Film ‘Aarakshan’ ban lifted

 M/S Prakash Jha Productions & Anr Vs Union Of India & Ors.


Petitioners challenged the legality of the decision of the Uttar Pradesh Government suspending the screening of the film ‘Aarakshan’ in the entire State of Uttar Pradesh. Petitioners contended that the exercise of power of suspension of the screening of the film amount to exercising the power of pre-censorship which is being exercised by the Government, although no such power vested on it.

 The said power of censorship is vested in the Central Board of Film Certification, (“the Board”) and in the Central Government as provided for in the provisions made in The Cinematograph Act, 1952.  


On the other hand, State of Uttar Pradesh submitted that a very high-level Committee had seen the film and there after had given an opinion, according to which if and when the concerned film was shown there is likelihood of breach of peace and also breach of law and order situation and, therefore, the decision of suspending the screening of the film “Aarakshan” in Uttar Pradesh, which had been taken in order to preserve and upkeep the law and order situation in the State should be upheld.


Adverting to the facts of the case, the Supreme Court observed that the film ‘Aarakashan’ was submitted to the Central Board of Film Certification on 12.07.2011 for certification. Upon such submission of the film, the Chairperson of the Board, in terms of the provisions of the Act and the Rules, invited the legal expert and another expert who is related to dalit movement to watch the film at the time when the Examining Committee was previewing the film. The experts as also the Examining Committee gave their approval for grant of censorship certificate and screening of the film. The Examining Committee decided to give U/A certificate to the film under the theme category “social”. The certification was granted and a certificate was issued for screening of the film.


The Supreme Court held that the power as vested under Section 6 of the U.P. Cinemas (Regulation) Act could not have been exercised by the State of Uttar Pradesh in view of the fact that the said film was not being exhibited publicly in the theatre halls in U.P. Consequently, at that stage, when the film had not even been screened or exhibited in the theatre halls publicly and for public viewing, neither an opinion could be formed nor any decision could be taken that there is a likelihood of breach of peace by exercising power purported under Section 6 of the Act.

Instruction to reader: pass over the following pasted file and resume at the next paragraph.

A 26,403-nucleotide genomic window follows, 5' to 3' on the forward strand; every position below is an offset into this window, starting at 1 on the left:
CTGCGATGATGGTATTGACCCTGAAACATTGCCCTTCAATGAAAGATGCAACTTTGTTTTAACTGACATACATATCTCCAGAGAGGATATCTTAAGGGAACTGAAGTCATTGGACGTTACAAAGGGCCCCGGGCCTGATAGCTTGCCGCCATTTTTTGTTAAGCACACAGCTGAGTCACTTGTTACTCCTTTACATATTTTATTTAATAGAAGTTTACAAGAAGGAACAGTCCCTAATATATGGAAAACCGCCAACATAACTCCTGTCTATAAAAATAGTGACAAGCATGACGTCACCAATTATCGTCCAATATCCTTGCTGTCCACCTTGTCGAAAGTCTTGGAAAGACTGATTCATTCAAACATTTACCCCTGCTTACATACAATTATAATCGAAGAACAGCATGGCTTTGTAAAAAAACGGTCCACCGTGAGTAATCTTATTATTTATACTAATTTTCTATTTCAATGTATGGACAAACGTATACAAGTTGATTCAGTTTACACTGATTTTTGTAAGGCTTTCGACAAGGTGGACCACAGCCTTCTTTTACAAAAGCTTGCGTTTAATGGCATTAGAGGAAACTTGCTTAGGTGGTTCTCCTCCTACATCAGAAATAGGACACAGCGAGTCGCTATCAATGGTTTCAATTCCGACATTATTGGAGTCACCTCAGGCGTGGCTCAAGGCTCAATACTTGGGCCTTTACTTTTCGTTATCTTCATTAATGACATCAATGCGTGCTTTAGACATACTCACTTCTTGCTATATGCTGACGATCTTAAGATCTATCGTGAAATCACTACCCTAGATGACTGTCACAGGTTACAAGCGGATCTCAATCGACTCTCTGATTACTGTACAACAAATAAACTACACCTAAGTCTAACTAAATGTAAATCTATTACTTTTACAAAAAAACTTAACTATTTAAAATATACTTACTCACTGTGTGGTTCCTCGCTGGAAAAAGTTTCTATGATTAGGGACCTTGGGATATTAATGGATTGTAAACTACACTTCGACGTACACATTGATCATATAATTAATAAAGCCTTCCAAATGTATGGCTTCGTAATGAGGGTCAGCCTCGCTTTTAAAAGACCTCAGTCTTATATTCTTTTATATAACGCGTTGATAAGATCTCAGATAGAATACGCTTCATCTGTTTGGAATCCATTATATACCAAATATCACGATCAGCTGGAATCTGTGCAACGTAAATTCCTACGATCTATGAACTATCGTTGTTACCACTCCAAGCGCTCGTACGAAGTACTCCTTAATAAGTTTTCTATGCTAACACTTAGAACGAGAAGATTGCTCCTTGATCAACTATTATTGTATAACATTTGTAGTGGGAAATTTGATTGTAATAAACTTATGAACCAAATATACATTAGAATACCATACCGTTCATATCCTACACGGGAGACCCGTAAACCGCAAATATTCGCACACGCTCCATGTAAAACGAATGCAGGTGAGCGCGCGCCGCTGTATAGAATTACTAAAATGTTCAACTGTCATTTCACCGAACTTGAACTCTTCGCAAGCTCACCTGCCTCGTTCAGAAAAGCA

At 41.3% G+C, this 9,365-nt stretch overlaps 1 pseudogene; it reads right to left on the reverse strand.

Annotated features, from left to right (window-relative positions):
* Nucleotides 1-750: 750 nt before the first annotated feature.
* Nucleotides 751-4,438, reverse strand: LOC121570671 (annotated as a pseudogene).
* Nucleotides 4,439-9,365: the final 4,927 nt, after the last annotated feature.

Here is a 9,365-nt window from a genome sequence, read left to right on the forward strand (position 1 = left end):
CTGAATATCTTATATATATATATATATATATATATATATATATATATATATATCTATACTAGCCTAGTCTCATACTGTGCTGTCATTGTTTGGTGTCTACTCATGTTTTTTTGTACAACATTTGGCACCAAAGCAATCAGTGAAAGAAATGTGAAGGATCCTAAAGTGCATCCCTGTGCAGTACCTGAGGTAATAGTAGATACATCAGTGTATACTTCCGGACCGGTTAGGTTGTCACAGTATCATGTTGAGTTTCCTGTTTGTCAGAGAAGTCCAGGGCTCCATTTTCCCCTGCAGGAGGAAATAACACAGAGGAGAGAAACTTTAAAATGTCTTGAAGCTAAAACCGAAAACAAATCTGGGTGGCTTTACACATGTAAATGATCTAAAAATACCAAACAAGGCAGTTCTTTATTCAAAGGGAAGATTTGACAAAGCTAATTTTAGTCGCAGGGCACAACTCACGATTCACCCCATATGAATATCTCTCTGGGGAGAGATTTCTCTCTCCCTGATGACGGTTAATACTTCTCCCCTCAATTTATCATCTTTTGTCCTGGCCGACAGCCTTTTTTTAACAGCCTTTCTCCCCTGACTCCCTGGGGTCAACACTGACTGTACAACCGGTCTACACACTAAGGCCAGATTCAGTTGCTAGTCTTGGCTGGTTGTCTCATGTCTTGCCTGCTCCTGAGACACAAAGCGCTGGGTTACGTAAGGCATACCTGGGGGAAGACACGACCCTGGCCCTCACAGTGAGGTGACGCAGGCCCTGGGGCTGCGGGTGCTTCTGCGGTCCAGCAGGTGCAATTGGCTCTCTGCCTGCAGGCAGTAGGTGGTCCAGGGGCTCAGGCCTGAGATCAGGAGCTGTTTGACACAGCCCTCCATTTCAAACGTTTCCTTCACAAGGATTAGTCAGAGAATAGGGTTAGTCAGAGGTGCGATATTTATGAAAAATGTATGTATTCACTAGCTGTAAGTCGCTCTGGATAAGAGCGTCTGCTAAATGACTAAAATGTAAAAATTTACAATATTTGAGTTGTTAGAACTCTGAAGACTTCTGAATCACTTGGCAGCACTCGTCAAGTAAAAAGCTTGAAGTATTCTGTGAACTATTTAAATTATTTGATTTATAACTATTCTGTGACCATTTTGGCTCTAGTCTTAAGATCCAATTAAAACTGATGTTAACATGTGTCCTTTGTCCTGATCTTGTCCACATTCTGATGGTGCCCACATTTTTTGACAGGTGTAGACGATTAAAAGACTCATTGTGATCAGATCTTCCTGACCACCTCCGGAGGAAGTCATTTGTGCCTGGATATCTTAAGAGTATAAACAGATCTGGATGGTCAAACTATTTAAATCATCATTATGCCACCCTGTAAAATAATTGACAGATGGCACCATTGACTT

After referring to the relevant portions of earlier cases of the Supreme Court in S . Rangaranjan Vs. P . Jagjivan Ram & Ors. (1989) 2 SCC 574 and Union of India Vs. K.M. Shankarappa (2001) 1 SCC 582, the Supreme Court observed that in the present case, the Examining Committee of the Board had seen the film along with the experts and only after all the members of the Committee as also the two experts gave positive views on the screening of the film, thereafter only the certificate was granted. Therefore, since the expert body had already found that the aforesaid film could be screened all over the country,  the Supreme Court held that the opinion of the High Level committee for deletion of some of the scenes/words from the film amounted to exercising power of precensorship, which power was not available either to any high-level expert committee of the State or to the State Government.


The Supreme Court concluded that once the Board had cleared the film for public viewing, screening of the same could not be prohibited in the manner as sought to be done by the State in the instant case. The Supreme Court thus set aside and quashed the decision of the State Government suspending the screening of the film ‘Aarakshan’ in the State of Uttar Pradesh.